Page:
H-Bio is an oil-refining processes which involves converting vegetable oil into high-quality diesel via hydrogenation. Hydrogenation is a chemical reaction, in which a substance is treated with Hydrogen, thus resulting in a new product. In H-Bio, Hydrogen is added to vegetable oil and mineral oil, making a usable diesel that is made up of diesel oil and 10% vegetable oil.[1] The process was first developed in 2006 by the Brazilian, state-owned and gas company, Petrobras, and was primarily established for commercial use.[2]

H-Bio can be used to power many cars that already use diesel, therefore, H-Bio can be widely sold to car owners in local fuel stations. Moreover, the process has many advantages when compared to traditional methods, but also has drawbacks. H-Bio has been tested and confirmed as a viable method to supply diesel globally.


The procedure requires that the diesel pass through the Hydrodesulfurization Chamber, the Crakcing Unit, and mix with HDS Light Cycle Oil. The Hydrodesulfurization Chamber removes the majority of the Sulfur content found in the diesel. The Cracking Unit breaks up the hydrocarbons, and then H-Bio is mixed with great amounts of poor diesel fuel. The process consists of:


Diesel first passes through the distillation unit to undergo hydrodesulfurization (HDS). Hydrodesulfurization is the process of removing sulfur from petroleum-based products by chemically combining it with hydrogen, resulting in hydrogen sulfide. Hydrogen and sulfur are combined in a hydrodesulfurization reactor, usually under the presence of a metal catalyst, where pressure is added to the bond and it is heated in temperatures ranging from 300° to 400° Celsius (572° to 752° Fahrenheit), resulting in Hydrogen Sulfide molecules that are not included in the diesel.[3]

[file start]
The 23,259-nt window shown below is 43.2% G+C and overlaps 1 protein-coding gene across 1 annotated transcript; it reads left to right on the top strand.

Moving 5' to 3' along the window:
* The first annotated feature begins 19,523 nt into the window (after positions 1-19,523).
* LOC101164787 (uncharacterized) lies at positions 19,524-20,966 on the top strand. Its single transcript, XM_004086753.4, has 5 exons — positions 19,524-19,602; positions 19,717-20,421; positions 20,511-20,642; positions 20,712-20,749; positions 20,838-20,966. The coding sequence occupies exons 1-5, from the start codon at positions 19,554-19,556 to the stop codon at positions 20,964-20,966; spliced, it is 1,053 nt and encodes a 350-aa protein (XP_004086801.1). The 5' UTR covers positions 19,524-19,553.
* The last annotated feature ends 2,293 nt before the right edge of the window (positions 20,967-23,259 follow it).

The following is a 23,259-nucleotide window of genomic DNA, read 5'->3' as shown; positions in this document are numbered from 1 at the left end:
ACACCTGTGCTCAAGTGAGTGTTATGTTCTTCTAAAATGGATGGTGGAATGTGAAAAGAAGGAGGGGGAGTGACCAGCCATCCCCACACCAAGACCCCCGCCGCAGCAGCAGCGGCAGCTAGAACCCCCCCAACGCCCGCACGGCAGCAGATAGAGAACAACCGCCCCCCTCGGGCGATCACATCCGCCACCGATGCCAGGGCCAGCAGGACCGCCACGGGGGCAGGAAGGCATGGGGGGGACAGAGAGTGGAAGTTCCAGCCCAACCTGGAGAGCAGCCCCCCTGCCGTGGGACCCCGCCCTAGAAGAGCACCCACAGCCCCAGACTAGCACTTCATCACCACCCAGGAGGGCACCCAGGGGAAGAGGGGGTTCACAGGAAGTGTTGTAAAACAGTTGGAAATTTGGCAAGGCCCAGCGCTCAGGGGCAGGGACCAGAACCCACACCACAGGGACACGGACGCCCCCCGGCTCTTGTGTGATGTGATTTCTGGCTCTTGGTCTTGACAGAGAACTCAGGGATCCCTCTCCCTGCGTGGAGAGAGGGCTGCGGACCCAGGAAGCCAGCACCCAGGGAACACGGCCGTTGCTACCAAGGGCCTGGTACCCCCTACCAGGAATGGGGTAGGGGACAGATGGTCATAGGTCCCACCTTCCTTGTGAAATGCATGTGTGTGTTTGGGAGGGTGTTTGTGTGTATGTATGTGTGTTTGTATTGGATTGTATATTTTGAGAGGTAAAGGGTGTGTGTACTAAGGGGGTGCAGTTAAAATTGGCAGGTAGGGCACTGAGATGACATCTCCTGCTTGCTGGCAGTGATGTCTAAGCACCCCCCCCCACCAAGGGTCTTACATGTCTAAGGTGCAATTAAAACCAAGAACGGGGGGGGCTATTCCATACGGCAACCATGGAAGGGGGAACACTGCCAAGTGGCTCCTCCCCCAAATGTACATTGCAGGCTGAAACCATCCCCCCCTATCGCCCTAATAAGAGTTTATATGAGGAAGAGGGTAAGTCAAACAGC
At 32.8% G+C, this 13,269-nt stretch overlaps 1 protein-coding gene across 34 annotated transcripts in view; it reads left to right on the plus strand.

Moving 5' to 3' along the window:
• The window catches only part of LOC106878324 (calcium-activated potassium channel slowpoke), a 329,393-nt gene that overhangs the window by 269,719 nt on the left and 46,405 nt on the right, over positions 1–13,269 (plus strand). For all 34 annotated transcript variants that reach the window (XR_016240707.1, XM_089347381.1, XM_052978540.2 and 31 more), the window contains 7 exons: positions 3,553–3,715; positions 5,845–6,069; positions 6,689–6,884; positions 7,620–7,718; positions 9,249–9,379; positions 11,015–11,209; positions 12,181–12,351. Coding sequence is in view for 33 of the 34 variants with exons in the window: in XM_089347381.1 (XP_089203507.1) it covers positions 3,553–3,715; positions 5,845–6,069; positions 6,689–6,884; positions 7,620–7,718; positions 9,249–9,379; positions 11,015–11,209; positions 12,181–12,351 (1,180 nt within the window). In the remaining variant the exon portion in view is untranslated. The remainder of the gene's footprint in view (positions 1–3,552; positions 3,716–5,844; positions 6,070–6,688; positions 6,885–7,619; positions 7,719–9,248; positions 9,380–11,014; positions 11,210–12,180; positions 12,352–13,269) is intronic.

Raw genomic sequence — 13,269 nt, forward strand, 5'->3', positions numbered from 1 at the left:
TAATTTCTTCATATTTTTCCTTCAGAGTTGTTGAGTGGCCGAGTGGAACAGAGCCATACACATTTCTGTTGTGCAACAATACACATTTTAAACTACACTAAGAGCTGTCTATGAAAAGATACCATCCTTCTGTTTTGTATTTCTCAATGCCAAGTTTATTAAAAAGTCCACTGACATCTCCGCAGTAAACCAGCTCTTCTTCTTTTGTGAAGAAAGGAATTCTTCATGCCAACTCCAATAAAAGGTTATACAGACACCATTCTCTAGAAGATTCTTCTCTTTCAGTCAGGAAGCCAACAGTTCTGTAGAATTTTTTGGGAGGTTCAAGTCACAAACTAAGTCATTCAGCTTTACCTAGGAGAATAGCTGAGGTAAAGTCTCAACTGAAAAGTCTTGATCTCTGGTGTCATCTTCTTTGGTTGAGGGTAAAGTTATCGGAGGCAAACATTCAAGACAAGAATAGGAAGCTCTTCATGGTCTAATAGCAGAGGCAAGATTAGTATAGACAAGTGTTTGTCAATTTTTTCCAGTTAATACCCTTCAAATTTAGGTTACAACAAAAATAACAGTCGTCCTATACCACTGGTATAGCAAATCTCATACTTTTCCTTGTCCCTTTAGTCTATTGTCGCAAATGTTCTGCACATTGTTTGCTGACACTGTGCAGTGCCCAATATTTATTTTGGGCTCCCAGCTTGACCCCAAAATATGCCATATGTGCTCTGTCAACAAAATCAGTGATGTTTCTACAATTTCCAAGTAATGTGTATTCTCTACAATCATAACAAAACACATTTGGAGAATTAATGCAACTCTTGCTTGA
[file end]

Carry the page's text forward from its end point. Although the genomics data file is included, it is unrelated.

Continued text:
Cracking UnitEdit

The diesel is then passed through the Cracking Unit. The Cracking Unit is a device that breaks up the hydrocarbons, that make up the diesel, into smaller sizes. Companies break up the hydrocarbons so that they make the most petroleum-based products, with the amount of supply they have.[4]

Mixing with HDS Light Cycle OilEdit

Next, the diesel is mixed with HDS light cycle oil (LCO).[1] The HDS light cycle oil is a poor diesel fuel due to its high sulfur content and poor engine ignition performance, thus it is mixed with H-Bio. The two are combined to produce the maximum amount of high-quality fuel possible, with the given amount of supply. When HDS Light Cycle Oil and H-Bio are blended, the fluid viscosity is modified for maximum performance, resulting in high-quality diesel. The resulting diesel has great ignition performance with very little sulfur content.[5]

Finally, the diesel is mixed with other components that do not require the hydrogenation process and this mixture results in H-Bio.[1]


H-Bio can be easily implemented into society. H-Bio is compatible with any vehicle that already uses diesel as its main fuel source, in which no modifications to the engine or transmission are necessary. Additionally, H-Bio can be sold to consumers in local fuel stations, unlike its counterpart, biodiesel.[6]


H-Bio has many aspects that are very beneficial. Some advantages include car efficiency, diesel characteristics that enhance performance, and fewer green house emissions. The main advantages of the H-Bio are that:

  • The process does not generate waste.[2]